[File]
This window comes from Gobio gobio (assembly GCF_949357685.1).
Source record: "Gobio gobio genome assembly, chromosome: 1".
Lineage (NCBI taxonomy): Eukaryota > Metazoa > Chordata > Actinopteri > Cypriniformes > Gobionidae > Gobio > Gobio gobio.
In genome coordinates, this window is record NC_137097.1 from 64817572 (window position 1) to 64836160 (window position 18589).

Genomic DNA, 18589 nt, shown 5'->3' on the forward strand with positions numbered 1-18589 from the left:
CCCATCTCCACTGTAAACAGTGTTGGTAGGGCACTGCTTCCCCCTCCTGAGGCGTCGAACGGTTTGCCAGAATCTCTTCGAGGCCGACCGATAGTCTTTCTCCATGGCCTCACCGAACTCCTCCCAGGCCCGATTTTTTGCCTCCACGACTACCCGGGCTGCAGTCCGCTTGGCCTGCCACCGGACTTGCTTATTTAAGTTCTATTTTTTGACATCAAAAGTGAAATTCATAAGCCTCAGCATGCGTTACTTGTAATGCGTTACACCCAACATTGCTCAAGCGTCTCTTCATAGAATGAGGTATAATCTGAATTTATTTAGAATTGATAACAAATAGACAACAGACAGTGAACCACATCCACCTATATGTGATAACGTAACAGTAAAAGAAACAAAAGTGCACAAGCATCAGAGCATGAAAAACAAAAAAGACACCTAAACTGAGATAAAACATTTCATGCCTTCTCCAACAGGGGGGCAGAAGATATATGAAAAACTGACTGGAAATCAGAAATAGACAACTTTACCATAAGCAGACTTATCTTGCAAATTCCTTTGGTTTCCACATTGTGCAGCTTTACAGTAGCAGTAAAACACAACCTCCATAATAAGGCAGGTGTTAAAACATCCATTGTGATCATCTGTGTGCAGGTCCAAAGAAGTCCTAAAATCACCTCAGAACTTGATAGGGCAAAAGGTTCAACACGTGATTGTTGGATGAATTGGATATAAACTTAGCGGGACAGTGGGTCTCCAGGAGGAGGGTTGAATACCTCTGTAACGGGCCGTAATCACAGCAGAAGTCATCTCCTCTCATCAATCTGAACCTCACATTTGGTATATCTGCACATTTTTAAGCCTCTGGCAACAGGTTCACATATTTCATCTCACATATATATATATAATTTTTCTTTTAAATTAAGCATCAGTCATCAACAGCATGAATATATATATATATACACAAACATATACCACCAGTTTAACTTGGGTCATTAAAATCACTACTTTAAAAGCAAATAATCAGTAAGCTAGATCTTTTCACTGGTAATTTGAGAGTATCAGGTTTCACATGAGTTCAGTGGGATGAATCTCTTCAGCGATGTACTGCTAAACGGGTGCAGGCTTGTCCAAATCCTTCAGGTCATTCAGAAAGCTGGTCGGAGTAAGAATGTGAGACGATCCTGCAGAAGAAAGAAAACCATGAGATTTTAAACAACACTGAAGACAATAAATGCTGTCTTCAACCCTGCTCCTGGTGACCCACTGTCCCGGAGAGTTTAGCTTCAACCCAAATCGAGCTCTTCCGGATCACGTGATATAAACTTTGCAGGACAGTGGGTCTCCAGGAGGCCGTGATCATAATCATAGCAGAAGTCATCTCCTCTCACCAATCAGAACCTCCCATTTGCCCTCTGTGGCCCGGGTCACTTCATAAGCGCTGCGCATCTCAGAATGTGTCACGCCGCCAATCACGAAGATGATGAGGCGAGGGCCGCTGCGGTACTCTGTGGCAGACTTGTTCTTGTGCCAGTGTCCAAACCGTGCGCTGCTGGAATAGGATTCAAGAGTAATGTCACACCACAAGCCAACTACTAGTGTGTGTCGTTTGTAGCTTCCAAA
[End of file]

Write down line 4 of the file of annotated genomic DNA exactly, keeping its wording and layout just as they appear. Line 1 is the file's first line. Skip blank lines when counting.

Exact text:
In genome coordinates, this window is record NC_137097.1 from 64817572 (window position 1) to 64836160 (window position 18589).